Prison Mental Health Care Can Be Improved by Better Management and More Effective Federal Aid
GGD-80-11: Published: Nov 23, 1979. Publicly Released: Nov 23, 1979.
- Full Report:
Correctional officials, courts, and legislatures have concluded, to varying degrees, that inmates must have access to adequate health care. Adequate mental health care involves identifying inmates' individual problems or needs and providing treatment tailored to meet their needs.
The mental health care delivery systems of most prisons did not identify all inmates needing help or provide proper care. While federal and state prisons required that new inmates be screened to determine their needs, this was not always adequate to identify mental health problems. The services provided inmates varied among prisons, but, in general, treatment efforts focused on inmates who were dangerous to themselves or others. Shortages of beds and staff limited the ability of most prisons to provide adequate care on either a daily or long-term basis. The Bureau of Prisons and three of the five states visited by GAO tended to treat behavioral disorders only when inmates requested help or when a crisis arose. A lack of standards hampered a Bureau effort to provide treatment programs for drug abusers, and the Bureau gave less attention to programs for alcohol abusers. State programs to treat drug and alcohol abusers reached relatively few inmates. Although limited funds and shortages of qualified staff will likely continue, improved administration could minimize many of the current inadequacies. In addition, better use of the variety of financial and technical assistance programs designed to help states improve the availability of treatment services for prison inmates could assist in bringing about coordinated planning by state criminal justice and health agencies to identify inmates' needs, support development of treatment programs and management, and provide research and training assistance.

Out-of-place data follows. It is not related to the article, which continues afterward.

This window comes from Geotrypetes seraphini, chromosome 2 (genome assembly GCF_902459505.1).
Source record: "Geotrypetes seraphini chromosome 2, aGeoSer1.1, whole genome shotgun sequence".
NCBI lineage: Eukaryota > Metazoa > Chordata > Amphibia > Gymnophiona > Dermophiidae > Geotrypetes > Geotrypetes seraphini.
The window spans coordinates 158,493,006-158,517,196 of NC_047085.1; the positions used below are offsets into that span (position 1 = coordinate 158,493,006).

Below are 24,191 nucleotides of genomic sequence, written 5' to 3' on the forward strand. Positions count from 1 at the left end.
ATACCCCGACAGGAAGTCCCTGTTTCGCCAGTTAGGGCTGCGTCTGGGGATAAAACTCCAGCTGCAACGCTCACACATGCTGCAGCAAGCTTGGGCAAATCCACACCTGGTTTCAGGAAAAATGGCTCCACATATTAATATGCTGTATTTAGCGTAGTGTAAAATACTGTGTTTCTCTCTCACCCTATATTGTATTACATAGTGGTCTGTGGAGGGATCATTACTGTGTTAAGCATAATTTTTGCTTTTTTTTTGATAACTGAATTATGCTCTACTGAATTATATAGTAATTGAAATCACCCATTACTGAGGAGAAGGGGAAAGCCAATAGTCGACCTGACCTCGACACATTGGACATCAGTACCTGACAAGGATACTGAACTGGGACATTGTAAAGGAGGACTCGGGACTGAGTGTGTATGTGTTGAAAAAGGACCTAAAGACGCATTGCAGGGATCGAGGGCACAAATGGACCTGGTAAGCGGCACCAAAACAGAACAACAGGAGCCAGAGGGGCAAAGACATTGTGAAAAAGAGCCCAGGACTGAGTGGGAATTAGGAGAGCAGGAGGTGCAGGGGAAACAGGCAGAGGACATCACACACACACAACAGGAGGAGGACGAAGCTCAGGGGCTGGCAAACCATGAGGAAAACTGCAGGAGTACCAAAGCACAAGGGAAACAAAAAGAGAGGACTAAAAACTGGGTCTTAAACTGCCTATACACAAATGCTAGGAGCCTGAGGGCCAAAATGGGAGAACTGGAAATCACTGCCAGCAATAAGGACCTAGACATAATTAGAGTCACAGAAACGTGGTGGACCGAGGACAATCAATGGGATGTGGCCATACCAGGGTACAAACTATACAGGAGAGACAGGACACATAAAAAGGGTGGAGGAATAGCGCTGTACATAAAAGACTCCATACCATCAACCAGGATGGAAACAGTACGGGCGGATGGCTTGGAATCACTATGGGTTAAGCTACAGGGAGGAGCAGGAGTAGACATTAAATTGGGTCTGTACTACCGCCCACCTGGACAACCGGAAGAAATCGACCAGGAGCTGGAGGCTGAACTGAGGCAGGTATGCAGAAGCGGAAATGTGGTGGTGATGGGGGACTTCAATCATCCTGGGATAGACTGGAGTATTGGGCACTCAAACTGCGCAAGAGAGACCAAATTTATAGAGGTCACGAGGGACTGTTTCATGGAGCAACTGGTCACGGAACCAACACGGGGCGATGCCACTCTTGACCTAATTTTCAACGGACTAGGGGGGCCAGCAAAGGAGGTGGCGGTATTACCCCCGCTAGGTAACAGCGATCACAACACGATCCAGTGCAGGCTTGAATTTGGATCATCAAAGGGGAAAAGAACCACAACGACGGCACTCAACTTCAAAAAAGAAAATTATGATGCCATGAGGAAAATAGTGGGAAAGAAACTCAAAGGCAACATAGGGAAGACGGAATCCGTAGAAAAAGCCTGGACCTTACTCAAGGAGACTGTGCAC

Recommendation for Executive Action
Comments: Please call 202/512-6100 for additional information.
Recommendation: The Bureau of Prisons should: (1) revise its inmate screening policy; (2) improve the basis for assessing program needs by regularly compiling and summarizing available information on the extent and nature of inmates' mental health problems; (3) require the establishment of a central psychological file for each inmate and reemphasize the need for adequate records of inmate problems and treatment actions; (3) establish greater management control over the quality and performance of substance abuse treatment programs; and (4) increase management surveillance of the quality of mental health services by expanded use of independent reviews by outside professional organizations. The Law Enforcement Assistance Administration should: (1) work with State criminal justice agencies to identify the extent of mental health problems in prisons, and (2) strengthen procedures for reviewing State criminal justice agencies' comprehensive plans to ensure that the plans adequately address the alcohol and drug treatment needs of prison inmates and provide for effective coordination with State substance abuse agencies to plan and program implementation actions. The Department of Health, Education, and Welfare should: (1) strengthen procedures for viewing State health and substance abuse agencies' comprehensive plans to ensure that the plans adequately address the mental health, alcohol, and drug treatment needs of prison inmates; and (2) revise program guidelines for participating State mental health and alcohol abuse agencies to make clear that the agencies should address the needs of prison inmates.